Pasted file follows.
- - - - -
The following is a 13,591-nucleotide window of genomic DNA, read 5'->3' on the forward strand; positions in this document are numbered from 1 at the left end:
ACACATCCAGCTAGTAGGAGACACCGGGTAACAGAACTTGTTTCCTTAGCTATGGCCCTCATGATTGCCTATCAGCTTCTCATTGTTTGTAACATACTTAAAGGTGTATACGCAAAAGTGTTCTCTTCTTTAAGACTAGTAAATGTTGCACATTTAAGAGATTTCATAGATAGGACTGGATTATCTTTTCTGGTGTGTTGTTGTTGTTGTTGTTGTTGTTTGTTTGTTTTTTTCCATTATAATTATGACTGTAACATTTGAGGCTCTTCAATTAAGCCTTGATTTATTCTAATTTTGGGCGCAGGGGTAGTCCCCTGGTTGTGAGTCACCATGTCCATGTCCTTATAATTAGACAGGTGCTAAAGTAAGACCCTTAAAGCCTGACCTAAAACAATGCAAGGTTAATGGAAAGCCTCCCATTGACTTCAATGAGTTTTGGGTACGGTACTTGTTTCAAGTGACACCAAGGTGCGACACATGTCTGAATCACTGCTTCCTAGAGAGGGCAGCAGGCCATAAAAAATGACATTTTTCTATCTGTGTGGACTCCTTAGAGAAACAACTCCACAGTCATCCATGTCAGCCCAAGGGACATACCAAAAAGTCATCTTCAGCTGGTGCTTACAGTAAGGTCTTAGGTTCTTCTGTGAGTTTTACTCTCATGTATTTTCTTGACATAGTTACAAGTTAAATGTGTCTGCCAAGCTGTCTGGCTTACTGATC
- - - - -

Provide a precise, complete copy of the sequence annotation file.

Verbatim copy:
The following is a 13,591-nucleotide window of genomic DNA, read 5'->3' on the forward strand; positions in this document are numbered from 1 at the left end:
ACACATCCAGCTAGTAGGAGACACCGGGTAACAGAACTTGTTTCCTTAGCTATGGCCCTCATGATTGCCTATCAGCTTCTCATTGTTTGTAACATACTTAAAGGTGTATACGCAAAAGTGTTCTCTTCTTTAAGACTAGTAAATGTTGCACATTTAAGAGATTTCATAGATAGGACTGGATTATCTTTTCTGGTGTGTTGTTGTTGTTGTTGTTGTTGTTTGTTTGTTTTTTTCCATTATAATTATGACTGTAACATTTGAGGCTCTTCAATTAAGCCTTGATTTATTCTAATTTTGGGCGCAGGGGTAGTCCCCTGGTTGTGAGTCACCATGTCCATGTCCTTATAATTAGACAGGTGCTAAAGTAAGACCCTTAAAGCCTGACCTAAAACAATGCAAGGTTAATGGAAAGCCTCCCATTGACTTCAATGAGTTTTGGGTACGGTACTTGTTTCAAGTGACACCAAGGTGCGACACATGTCTGAATCACTGCTTCCTAGAGAGGGCAGCAGGCCATAAAAAATGACATTTTTCTATCTGTGTGGACTCCTTAGAGAAACAACTCCACAGTCATCCATGTCAGCCCAAGGGACATACCAAAAAGTCATCTTCAGCTGGTGCTTACAGTAAGGTCTTAGGTTCTTCTGTGAGTTTTACTCTCATGTATTTTCTTGACATAGTTACAAGTTAAATGTGTCTGCCAAGCTGTCTGGCTTACTGATC